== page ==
Pecan prices set to pop 22%

November 9, 2011: 10:10 AM ET

NEW YORK (CNNMoney) -- You might have to pay more for your pecan pie this Thanksgiving holiday. The tasty tree nuts are in tight supply in the U.S. thanks to a crop-damaging drought and a jump in demand from Chinese consumers.

Pecan prices are expected to hit $11 per pound or more this year in supermarkets, according to Jeff Worn, vice president of South Georgia Pecan Company. That's up 22% from 2010. And prices have soared 57% percent since 2009, when pecans retailed for $7 per pound, Worn explained.

China is one driving force behind the pop in pecan prices. The Chinese diet is high in nuts, and the country's demand for American pecans took off in 2007, when walnuts became more expensive than pecans, according to Will Easterlin, general manager of the Easterlin Pecan Company and the treasurer of the Southeastern Pecan Growers.

"China is a growing market for all the tree nuts. Long term there is great potential for them, particularly as the Chinese middle class continues to grow," said Karen Halliburton Barber, assistant vice president and senior agriculture analyst at Rabobank International.

Pecan supplies are also being pinched by a severe drought in the U.S., one of the world's top pecan growers, which has severely damaged crops in the southern region.

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South Georgia Pecan's Jeff Worn estimates that Texas generally produces 70 million pounds of pecans per year, but says this year the crop is expected to be just 30 million pounds.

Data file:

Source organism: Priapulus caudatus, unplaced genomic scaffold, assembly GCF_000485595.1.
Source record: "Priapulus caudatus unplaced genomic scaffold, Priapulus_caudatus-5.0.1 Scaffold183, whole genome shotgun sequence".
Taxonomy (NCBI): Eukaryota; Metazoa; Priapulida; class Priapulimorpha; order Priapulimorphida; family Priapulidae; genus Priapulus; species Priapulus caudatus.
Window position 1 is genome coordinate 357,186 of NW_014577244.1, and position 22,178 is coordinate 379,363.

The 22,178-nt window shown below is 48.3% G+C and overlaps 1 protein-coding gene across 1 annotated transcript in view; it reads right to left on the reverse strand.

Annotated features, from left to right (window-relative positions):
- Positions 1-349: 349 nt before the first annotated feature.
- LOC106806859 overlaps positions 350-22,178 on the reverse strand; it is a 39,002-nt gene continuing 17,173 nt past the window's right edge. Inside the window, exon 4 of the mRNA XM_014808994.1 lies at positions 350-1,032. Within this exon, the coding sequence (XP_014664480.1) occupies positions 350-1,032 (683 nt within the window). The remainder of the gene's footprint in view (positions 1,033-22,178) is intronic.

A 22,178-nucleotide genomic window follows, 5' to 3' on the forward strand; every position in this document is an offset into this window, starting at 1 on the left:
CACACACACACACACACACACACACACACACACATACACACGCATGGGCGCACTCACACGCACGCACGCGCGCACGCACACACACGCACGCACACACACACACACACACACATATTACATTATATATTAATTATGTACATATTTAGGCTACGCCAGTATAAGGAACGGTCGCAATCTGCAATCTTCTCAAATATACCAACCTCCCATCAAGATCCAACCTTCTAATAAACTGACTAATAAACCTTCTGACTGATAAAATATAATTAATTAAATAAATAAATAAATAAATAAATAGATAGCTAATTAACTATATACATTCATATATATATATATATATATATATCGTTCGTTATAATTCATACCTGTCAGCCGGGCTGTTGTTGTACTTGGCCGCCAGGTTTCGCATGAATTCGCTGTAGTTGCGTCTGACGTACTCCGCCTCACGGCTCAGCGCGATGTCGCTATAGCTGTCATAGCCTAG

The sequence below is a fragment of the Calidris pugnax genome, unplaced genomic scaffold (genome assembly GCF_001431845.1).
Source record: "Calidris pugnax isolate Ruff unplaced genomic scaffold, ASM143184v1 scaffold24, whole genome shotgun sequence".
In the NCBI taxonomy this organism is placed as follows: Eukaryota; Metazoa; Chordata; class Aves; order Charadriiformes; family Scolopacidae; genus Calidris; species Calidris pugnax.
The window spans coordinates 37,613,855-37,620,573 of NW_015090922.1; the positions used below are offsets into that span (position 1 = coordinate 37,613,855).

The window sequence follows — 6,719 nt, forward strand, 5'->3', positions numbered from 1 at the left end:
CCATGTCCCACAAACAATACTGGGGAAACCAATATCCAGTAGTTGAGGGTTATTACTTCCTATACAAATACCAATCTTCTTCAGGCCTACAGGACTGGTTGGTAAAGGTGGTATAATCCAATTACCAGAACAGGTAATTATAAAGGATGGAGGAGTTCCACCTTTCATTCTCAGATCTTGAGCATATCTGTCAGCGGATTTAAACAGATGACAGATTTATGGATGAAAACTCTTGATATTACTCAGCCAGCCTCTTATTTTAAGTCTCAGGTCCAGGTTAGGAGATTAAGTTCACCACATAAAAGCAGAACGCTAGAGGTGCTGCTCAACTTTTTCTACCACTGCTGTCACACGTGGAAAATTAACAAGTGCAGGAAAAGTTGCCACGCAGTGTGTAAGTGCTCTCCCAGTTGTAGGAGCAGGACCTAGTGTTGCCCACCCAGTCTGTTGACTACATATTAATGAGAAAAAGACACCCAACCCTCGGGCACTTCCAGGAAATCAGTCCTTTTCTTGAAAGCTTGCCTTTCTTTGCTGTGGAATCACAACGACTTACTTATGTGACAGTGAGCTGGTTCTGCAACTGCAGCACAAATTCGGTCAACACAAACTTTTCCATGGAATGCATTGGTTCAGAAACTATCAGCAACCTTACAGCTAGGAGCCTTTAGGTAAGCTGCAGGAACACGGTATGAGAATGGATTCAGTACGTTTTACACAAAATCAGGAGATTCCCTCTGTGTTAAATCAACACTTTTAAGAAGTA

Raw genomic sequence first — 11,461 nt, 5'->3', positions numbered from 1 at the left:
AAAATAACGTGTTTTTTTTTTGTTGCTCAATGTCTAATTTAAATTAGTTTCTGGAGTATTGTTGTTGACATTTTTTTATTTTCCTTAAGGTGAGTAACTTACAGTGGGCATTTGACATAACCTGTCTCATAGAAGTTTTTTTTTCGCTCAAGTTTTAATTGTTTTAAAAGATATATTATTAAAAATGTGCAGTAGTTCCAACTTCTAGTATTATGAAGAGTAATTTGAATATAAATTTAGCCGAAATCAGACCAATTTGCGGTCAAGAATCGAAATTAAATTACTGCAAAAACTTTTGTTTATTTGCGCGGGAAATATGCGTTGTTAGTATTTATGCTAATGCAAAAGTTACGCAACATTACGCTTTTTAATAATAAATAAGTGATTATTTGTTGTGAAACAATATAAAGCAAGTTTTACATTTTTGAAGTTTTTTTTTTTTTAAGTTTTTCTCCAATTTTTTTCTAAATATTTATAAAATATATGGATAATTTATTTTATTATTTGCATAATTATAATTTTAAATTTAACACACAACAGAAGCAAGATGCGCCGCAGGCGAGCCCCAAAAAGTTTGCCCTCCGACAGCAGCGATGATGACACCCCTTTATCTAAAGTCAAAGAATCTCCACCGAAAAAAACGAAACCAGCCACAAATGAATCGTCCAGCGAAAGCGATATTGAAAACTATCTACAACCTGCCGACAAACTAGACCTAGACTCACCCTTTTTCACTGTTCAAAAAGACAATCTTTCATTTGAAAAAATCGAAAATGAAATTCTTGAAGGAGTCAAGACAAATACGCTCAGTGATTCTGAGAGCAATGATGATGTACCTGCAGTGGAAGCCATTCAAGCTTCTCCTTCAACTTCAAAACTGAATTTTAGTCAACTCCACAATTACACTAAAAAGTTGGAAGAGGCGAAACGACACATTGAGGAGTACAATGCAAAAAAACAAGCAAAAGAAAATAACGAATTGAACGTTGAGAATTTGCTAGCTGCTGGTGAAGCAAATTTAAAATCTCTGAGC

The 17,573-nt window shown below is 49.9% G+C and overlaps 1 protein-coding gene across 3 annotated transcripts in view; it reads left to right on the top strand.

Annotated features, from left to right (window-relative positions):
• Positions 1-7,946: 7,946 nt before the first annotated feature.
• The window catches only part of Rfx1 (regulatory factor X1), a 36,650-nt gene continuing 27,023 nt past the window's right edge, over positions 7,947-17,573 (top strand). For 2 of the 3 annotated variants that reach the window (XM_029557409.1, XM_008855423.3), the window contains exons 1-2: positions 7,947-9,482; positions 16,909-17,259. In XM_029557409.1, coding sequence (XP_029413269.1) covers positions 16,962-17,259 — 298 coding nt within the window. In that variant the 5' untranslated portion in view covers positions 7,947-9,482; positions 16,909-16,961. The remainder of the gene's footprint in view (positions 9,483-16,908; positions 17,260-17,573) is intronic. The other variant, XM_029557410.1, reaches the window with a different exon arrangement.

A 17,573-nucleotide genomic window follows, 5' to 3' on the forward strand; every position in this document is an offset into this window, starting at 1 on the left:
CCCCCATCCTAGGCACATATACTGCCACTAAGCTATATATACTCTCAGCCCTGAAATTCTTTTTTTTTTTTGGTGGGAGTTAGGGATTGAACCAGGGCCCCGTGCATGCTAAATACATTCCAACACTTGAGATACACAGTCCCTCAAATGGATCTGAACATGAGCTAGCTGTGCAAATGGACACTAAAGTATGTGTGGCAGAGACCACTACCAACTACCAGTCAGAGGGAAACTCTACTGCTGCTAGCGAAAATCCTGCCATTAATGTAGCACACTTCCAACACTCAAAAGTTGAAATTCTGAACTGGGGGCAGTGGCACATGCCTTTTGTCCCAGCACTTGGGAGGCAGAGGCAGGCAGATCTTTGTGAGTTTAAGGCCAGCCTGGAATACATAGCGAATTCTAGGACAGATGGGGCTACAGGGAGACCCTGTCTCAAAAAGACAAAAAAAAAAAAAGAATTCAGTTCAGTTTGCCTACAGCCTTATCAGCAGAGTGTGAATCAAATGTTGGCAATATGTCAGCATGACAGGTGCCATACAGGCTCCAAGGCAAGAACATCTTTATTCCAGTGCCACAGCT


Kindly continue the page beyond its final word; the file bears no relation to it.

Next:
"South Texas has been in several years of drought; growers are running out of irrigation water, and the crops are facing pressure from wildlife searching for hard-to-find food," Blair Krebs, Associate Director of Sales and Marketing at the Texas Pecan Growers association said.

Pecan growers are enjoying the high demand for the nut, but nut processors and consumers are stuck with the higher prices, Barber explained.

Rachel McBride, owner of The Blue Stove Bakery in Brooklyn, NY, has seen pecan price increases since she went into business in 2009. "There has been a steady price increase in pretty much everything, but the increase this year for pecans was unusual." that's forced her to raise her prices accordingly

As the winter holidays approach, Worn worries about the Thanksgiving dessert favorite, pecan pie.

"Pecans are a staple here in the United States and I hope that with current household income under pressure we don't price ourselves out of the market against other nuts." To top of page

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